Platinum-based chemotherapy is prevalently used for the treatment of ovarian cancer. The prognosis for patients with platinum-resistant ovarian cancer is extremely poor, and new treatments for this disease are urgently needed. Dr. Nawrocki‘s preliminary data indicate that protein degradation may be an essential process that is required for resistance to platinum-chemotherapy as its inhibition reverses cisplatin resistance in ovarian cancer models. The goal of this project is to define the mechanisms by which protein degradation regulates chemosensitivity. He hypothesizes that protein turnover is required for the development of resistance to platinum chemotherapy and that it can be targeted to improve overall survival.
Kwong-Kwok Wong, PhD
- University of Texas MD Anderson Cancer Center
Targeted Therapy for Ovarian Clear Cell Carcinoma
Patients with late stage clear cell ovarian carcinoma have poorer survival rates than the more common high-grade serous ovarian carcinomas. Current therapies are not effective for this aggressive cancer. Dr. Wong‘s preliminary data suggests that targeting the mTOR pathway, which is frequently activated in cancers and also implicated in cell growth, protein synthesis, invasion, and cell metabolism, is a promising strategy to treat clear cell ovarian carcinomas. He hypothesizes that it will be more effective to kill the cancer cells if both the mTOR and c-Myc pathways are targeted. In this project, he will use a pre-clinical mouse model to investigate the efficacy of combining two inhibitors, one for each pathway, in treating clear cell ovarian carcinoma.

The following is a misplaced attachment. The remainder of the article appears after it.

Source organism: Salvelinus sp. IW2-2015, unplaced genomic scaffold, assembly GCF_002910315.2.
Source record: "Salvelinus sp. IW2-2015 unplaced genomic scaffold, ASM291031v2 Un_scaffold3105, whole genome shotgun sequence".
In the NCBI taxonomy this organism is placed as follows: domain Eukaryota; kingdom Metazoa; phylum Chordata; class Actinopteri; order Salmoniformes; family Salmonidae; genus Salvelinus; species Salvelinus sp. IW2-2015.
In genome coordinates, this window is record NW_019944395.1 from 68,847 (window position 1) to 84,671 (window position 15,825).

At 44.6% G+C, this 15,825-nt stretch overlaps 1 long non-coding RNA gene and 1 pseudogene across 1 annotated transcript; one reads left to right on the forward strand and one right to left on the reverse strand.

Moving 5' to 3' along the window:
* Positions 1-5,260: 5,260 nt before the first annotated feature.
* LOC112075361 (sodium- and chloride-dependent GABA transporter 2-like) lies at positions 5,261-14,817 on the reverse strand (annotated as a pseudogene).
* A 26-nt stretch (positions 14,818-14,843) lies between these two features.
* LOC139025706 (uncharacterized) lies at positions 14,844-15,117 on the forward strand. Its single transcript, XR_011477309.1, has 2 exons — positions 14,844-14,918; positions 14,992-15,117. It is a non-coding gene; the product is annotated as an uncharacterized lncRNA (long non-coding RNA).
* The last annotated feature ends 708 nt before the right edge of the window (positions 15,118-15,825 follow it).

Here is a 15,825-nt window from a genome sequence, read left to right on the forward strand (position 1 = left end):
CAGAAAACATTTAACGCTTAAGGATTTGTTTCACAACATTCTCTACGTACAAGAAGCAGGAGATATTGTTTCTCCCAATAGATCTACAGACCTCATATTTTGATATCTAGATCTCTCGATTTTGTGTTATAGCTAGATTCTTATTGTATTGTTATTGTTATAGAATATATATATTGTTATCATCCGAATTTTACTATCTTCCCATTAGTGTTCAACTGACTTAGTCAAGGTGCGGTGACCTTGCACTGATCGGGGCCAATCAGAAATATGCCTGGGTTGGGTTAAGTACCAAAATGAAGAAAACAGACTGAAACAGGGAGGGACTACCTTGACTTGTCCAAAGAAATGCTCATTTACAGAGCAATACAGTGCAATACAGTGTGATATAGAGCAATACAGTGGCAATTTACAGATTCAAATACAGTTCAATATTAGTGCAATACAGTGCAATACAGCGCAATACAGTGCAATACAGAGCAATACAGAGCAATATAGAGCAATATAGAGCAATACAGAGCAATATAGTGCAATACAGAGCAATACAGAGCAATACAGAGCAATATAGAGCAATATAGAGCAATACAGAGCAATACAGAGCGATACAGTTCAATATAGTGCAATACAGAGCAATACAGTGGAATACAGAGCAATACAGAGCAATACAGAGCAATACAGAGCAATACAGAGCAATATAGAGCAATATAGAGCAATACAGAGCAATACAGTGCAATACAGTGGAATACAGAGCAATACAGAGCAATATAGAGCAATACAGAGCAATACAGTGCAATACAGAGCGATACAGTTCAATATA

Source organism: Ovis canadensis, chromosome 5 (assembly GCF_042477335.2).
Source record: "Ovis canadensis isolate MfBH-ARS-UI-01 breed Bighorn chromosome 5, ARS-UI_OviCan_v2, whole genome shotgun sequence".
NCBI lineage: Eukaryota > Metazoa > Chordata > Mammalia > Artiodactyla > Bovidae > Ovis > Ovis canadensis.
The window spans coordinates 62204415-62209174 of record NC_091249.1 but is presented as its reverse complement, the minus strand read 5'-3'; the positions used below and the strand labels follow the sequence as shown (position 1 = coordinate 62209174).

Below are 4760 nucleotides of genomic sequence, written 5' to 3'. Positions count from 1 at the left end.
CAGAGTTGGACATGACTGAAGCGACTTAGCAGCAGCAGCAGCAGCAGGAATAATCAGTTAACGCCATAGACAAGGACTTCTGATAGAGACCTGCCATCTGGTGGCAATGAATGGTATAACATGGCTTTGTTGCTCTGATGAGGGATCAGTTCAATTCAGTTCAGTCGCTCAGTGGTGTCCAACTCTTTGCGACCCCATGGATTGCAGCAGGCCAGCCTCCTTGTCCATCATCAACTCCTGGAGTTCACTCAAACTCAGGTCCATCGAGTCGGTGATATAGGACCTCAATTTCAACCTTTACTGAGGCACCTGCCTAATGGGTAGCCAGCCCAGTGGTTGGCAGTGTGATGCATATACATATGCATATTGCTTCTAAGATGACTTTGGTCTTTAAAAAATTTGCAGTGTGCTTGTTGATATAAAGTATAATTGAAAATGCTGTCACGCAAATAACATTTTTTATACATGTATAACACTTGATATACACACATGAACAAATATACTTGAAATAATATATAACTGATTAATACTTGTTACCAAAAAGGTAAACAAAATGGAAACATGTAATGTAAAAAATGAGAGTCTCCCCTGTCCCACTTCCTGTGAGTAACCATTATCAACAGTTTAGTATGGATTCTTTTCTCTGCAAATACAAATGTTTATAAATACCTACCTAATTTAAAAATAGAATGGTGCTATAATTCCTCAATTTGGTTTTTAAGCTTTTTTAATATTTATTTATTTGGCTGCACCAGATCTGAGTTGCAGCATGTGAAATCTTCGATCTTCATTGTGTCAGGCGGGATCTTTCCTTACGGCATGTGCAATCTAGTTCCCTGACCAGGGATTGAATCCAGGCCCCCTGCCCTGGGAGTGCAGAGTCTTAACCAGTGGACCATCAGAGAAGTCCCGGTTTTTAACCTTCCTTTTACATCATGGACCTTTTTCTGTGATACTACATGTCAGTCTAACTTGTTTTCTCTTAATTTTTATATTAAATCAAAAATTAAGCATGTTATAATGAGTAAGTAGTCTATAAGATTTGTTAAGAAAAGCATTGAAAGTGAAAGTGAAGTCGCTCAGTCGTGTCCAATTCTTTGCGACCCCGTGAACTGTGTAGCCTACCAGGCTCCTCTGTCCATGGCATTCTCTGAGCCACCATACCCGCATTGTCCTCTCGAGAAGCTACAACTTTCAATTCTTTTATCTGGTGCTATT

Bin Zhang, MD, PhD
- Northwestern University
Treating ovarian cancer with novel ecto-5’nucleotidase (CD73) inhibitors
Tumors have elaborate suppressive mechanisms against host immune system to enhance their survival. Ovarian tumors highly express a protein called CD73 that limits anti-tumor immune response in order to promote tumor growth. Dr. Zhang‘s recent research demonstrates that CD73 may serve as an emerging immune target for ovarian cancer treatment. In this project, he will evaluate the efficacy of CD73 blockade with an FDA-approved drug as a novel means to enhance ovarian cancer immunotherapy. He hopes open the door for the rapid translation of these preclinical findings into the clinic for effective ovarian cancer treatment.